The demand for non-monetary purposes But the mass of the precious metals in on the annual production is also preponan uncoined form must be enormous. In derant in the case of gold, and very large the form of plate and ornaments there is in the case of silver. About two-thirds endless gold and silver. The belief to the of the gold annually produced is taken for contrary appears to be due to an impres- the arts; and if the consumption of India sion that only a small proportion of the is included, as being either for simple 'wealth of modern societies is in plate and hoarding, or for the arts, and in no case ornaments-that the days when people for the purpose of circulating money, then kept their wealth in this form are past. the demand for gold for non-monetary What seems to be forgotten is that the purposes appears aldıost equal to the entire wealth of modern societies is itself such annual production. The normal demand that while the proportion of that wealth for money proper it is almost impossible kept in plate and ornaments is indefinitely to state, owing to the amount of recoinage less than it was, yet the amount so kept and other difficulties ; but it may be may be large in proportion to the amount doubted whether the annual addition to :of the precious metals themselves. The circulating gold money in normal years two proportions are entirely distinct and can be anything nearly so great. Of silunconnected. If, however, it is considered ver, apart from India, about a fourth or for a moment how indestructible are ar- fifth of the annual production is consumed ticles .composed of the precious metals, in the arts; but if the Indian consumption is included, as being mostly of a non

When in demand for hoarding, the premonetary kind, about half the annual pro- cious metals, although they may be in the duction of silver may be considered as re- form of coin, remain mere merchandise. quired for non-monetary uses. Not only, They are subject to the same laws respecttherefore, is the non-monetary stock of ing their ratio of exchange as diamonds, the precious metals enormous, but the valuable pictures, or any other valuable preponderating demands falling on the an- object which may be hoarded. The monual production are also non-monetary. tives of hoarding, and the price to be paid

And both as regards this mass of the " in meal or in malt” for the boards, deprecious metals in existence not used as termine the demand ; and the price to be money, and the demands on the annual obtained, which acts upon both the existproduction for non-monetary uses, the ing boards as well as upon the annual same conditions as to the ratio of ex- production, when any new board is in change of the metals with other articles question, determines the supply. The must exist, as exist for those other articles possibility of using the boards as money, themselves in their exchanges with each especially when in the form of coin, may other, unless in the case of gold and silver be an element in their value ; but it is their use as money should alter the con- only one element out of many, and for ditions. The proposition is self-evident. this purpose, accordingly, the precious The precious metals, so far, are ordinary metals are practically merchandise only. merchandise and nothing more.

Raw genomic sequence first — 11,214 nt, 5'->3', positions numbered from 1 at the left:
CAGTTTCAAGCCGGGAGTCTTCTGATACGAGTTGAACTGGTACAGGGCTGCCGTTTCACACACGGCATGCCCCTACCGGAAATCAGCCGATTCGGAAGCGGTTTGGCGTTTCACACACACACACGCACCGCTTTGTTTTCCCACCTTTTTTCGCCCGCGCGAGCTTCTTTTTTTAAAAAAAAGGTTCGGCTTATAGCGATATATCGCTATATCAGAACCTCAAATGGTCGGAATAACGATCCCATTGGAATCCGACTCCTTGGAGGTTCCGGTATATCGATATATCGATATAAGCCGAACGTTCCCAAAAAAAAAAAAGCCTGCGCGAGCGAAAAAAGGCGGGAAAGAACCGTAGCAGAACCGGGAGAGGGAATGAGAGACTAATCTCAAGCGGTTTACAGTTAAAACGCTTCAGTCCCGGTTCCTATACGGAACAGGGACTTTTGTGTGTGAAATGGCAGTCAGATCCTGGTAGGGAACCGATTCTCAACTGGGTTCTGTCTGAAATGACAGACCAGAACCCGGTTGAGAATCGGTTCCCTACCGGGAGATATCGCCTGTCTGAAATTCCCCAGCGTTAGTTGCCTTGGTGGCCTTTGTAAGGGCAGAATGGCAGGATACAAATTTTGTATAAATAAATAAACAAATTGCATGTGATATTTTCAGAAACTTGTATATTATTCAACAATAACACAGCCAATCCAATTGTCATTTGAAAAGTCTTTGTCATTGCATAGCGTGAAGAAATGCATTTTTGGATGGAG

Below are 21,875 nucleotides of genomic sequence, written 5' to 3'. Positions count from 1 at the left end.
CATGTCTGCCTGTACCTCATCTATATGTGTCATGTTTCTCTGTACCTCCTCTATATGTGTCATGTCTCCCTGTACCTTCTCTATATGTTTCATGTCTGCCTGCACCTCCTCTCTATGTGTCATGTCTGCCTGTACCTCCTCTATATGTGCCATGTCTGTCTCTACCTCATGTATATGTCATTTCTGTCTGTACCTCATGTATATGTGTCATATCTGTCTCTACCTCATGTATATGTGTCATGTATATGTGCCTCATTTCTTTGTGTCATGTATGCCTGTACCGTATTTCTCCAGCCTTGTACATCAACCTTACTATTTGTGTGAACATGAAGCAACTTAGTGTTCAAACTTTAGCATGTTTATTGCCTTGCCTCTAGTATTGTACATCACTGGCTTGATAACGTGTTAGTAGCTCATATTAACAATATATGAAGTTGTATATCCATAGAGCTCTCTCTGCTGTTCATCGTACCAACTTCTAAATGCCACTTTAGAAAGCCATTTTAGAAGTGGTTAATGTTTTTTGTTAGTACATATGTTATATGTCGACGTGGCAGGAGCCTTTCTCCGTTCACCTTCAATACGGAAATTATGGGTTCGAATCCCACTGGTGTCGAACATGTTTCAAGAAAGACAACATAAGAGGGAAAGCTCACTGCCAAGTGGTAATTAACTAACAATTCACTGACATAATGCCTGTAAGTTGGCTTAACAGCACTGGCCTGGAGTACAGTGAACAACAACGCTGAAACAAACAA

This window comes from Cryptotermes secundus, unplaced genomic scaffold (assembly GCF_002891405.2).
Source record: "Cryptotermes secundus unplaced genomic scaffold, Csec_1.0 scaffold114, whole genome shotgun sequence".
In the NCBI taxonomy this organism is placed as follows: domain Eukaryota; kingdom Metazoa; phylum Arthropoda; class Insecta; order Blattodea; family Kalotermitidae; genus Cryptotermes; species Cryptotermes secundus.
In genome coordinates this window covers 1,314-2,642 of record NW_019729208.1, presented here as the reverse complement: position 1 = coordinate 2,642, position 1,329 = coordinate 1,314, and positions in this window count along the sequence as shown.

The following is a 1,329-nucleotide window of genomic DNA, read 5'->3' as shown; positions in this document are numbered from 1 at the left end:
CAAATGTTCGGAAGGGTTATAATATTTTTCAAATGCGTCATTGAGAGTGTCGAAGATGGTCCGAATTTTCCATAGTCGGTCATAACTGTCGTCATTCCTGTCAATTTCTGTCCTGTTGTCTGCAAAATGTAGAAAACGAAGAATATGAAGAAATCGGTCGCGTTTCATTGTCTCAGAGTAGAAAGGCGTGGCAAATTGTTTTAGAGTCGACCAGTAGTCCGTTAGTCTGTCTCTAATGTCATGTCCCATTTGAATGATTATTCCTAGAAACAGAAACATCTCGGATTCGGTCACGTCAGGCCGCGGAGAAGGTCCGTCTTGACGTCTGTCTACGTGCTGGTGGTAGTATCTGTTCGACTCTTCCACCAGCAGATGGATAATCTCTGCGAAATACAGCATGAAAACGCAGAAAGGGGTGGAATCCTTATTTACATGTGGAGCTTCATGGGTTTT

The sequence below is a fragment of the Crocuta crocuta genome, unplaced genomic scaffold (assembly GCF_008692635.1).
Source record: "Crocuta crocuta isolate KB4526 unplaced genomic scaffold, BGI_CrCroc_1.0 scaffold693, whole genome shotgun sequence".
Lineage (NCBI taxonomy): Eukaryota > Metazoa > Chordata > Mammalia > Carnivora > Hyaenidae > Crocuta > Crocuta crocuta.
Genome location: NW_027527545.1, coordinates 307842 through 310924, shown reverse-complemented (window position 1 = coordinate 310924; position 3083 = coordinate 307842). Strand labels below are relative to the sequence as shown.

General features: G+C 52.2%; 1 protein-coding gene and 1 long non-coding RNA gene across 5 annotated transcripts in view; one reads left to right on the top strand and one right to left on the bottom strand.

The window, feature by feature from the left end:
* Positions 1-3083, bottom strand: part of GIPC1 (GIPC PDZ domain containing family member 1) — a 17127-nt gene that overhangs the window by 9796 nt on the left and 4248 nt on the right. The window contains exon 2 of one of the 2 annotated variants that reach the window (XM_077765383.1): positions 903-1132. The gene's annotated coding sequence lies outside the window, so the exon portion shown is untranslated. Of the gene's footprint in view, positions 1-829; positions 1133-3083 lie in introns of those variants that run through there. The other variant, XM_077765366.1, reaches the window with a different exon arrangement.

Equally with the stock of the precious What I have next to point out is that metals for purely non-monetary uses, the as regards, even the monetary uses of the stocks of the precious metals hoarded are precious metals, there are different uses. very large. The military and quasiThere is “ money” and “money. The military chests of military Governments precious metals, when used for one kind like France, Germany, and Russia : the of monetary purpose, may remain obvi- accumulations of the precious metals in ously under the ordinary conditions of those countries, far beyond any strict remerchandise, although not obviously so quirement of monetary circulation : are when used for another kind of monetary enormous.

The United States, again, has purpose. It is convenient in any case to accumulated both gold and silver in its make distinctions, and to look at the mat- Government vaults far beyond any orditer in detail instead of speaking of the nary monetary necessity. - There are large monetary use in a vague and general way. private hoards besides all over the world,

Three principal kinds of employment of but especially in India, where both gold the precious metals for monetary purposes and silver are largely hoarded. What. are apparently to be distinguished : 1, ever the motives may be which deterThey are employed for token or quasi- mine these hoards, the boards themselves token coinage, i.e. for the retail payments are not money in circulation in any form, of society. 2. They are employed as re- and the demand to replenish them is not serves in banks, or other hands, forming a demand for “

a demand for “money," and the supply the guarantee of paper money and checks, of these demands is not a supply of and thus becoming the instrument of the money,'

which can help to make any wholesale payments of society. With this such relation between the quantity of employment may be included the use of money and prices as the quantitative theory the precious metals as an instrument of of money, and with it the bimetallic theinternational remittance. 3. They are

ory, assume. used as a means of hoarding.

Only the